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Dubai: Discover the jewels in the crown of the city's civilisation

When people think of Dubai it is often thought of as a new city. But, in fact, its history goes back more than 5,000 years. Archaeologists have unearthed a series of exciting and mysterious discoveries across the Emirate. These include the Jumeirah Archaeological site, which dates back to the Abbasid Period in the 10th century AD, to the Saruq Al Hadid site – a centre for human inhabitants and trade and metallurgy from the Umm Al Nar period (2600-2000 BCE) to the Iron Age.

When the Jumeirah Archaeological site was discovered, experts noticed that the walls of the buildings there were plastered.

Dr Mansour Boraik, an archaeology specialist from Dubai, said: “It was plastered inside and outside with white plaster. When they tried to picture the city during the Abbasid Period, and they imagined that it would look like a white city from the shores of the Gulf.”

The site shows Dubai during the Abbasid period which is around the 10th century AD. The geographical location of the site is important. It sits on the shoreline of Dubai but also on the major trade route between Mesopotamia, India and Oman. It also sits in-between the Arabic and Indian peninsular.

The 80,000 square metre site sits in the shadow of the Burj Khalifa and the imposing Dubai skyline, emphasising the comparison between old and new worlds. The circular and semi-circular tower supports reflect the prosperity of the inhabitants of the time who will have been a mixture of locals and passing tradesmen. A variety of silver coins, pottery, copper, glass and stone artefacts have been excavated.

It’s one of the largest and most important Islamic sites ever discovered in the Gulf. It is also home to the oldest Mosque discovered in the UAE.

Saruq al Hadid

Saruq al Hadid is regarded as the jewel in the crown of archaeological discoveries In Dubai. This ancient industrial metallurgical centre dates back to the Iron Age and indicates that Dubai was a global trading hub.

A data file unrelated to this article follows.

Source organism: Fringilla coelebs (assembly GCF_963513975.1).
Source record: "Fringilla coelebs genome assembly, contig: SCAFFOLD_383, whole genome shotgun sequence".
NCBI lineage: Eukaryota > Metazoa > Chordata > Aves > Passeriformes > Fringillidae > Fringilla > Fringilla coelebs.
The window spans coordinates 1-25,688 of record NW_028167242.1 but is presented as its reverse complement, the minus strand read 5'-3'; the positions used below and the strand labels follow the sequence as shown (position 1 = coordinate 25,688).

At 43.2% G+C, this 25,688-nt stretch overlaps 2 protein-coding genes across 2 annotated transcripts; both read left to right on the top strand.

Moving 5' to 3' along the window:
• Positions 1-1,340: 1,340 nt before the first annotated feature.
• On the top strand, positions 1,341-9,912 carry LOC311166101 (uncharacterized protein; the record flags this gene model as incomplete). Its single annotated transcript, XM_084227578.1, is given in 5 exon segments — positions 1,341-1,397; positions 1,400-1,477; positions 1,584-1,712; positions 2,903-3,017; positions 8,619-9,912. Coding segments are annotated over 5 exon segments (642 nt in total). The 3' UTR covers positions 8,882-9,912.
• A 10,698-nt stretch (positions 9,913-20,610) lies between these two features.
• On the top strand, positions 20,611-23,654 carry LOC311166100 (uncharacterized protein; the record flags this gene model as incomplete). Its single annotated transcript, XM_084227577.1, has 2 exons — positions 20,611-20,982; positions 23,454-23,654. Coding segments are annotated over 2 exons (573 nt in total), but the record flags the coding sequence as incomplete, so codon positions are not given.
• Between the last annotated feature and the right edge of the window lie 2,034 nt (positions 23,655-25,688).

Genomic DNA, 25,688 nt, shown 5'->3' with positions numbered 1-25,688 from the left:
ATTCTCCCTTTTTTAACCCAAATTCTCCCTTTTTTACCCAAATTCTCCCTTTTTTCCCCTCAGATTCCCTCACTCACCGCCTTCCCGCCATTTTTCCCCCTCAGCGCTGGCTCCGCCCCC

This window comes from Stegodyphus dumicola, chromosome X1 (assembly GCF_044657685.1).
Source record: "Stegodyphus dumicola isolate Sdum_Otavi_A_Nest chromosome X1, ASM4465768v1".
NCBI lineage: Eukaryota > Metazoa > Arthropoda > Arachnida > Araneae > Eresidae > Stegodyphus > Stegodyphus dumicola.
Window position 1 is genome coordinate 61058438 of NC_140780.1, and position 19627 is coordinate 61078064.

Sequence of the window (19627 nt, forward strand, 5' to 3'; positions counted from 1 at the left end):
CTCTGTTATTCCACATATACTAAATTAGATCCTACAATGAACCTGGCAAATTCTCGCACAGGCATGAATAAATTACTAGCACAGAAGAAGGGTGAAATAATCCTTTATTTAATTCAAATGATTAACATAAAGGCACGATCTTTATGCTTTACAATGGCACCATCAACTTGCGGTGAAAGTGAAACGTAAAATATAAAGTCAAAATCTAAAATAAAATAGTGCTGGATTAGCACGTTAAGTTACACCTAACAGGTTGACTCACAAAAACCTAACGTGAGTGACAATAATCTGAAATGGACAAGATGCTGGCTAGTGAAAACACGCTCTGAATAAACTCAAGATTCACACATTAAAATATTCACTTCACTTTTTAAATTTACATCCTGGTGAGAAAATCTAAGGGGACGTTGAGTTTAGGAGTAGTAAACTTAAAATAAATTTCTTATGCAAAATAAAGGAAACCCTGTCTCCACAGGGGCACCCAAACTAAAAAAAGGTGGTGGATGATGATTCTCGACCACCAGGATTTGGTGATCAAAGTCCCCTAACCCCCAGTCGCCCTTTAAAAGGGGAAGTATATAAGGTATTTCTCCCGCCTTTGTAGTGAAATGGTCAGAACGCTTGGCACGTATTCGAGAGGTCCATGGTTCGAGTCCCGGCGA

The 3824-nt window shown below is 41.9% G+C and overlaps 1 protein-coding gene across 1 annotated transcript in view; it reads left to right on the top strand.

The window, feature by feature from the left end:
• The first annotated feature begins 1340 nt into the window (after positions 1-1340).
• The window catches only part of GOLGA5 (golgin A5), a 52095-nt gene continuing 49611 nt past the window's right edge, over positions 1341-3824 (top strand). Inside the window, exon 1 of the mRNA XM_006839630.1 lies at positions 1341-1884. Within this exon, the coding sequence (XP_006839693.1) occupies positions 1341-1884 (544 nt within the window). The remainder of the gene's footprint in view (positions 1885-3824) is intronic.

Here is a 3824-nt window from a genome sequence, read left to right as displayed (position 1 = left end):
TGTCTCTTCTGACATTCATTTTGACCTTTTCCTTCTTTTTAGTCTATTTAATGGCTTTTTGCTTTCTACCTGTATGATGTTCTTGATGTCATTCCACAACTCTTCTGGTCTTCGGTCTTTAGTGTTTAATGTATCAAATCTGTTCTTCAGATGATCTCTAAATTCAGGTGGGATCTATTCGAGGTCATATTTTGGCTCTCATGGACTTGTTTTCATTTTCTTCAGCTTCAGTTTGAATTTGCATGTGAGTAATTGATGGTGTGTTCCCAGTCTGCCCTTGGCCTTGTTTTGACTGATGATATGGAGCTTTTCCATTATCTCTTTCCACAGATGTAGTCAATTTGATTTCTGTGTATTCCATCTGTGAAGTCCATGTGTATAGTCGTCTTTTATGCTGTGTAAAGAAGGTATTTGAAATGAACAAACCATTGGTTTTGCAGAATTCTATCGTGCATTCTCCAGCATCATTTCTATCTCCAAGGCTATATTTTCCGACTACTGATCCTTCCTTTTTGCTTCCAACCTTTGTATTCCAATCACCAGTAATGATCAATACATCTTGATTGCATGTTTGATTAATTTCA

Ahmed Mahmoud, Director of Architectural Heritage Department in Dubai, said: “Everybody thinks that Dubai is only 50, 60 years or 100 years old. But when you go deep into its civilisation, you find that it dates back more than 7,000 years.”

More than 18,000 copper, bronze and iron objects have been found on the site, which have now found a home in the Saruq Al Hadid Museum in the Shindhaga area, next to Dubai Creek.

One of the standout treasures is this gold ring, below, which has inspired the Expo 2020 logo.

Hatta

Hatta is located 115km from Dubai city. It’s a beautiful oasis surrounded by mountains. Archaeologists have uncovered some of the oldest finds in the region here – tombs dating back to 3000BC.

“We have more than 80 tombs here,” says Dr Boraik

“Some of them have been restored. They buried their dead in a foetal position. We found the remains of their offerings, which they would leave with the deceased, such as decorated shells, beads, some bronze artefacts. They left them to accompany the deceased in the afterlife.

Dubai is a city steeped in history uncovered and ready and waiting to be rediscovered by today’s visitors and modern-day settlers.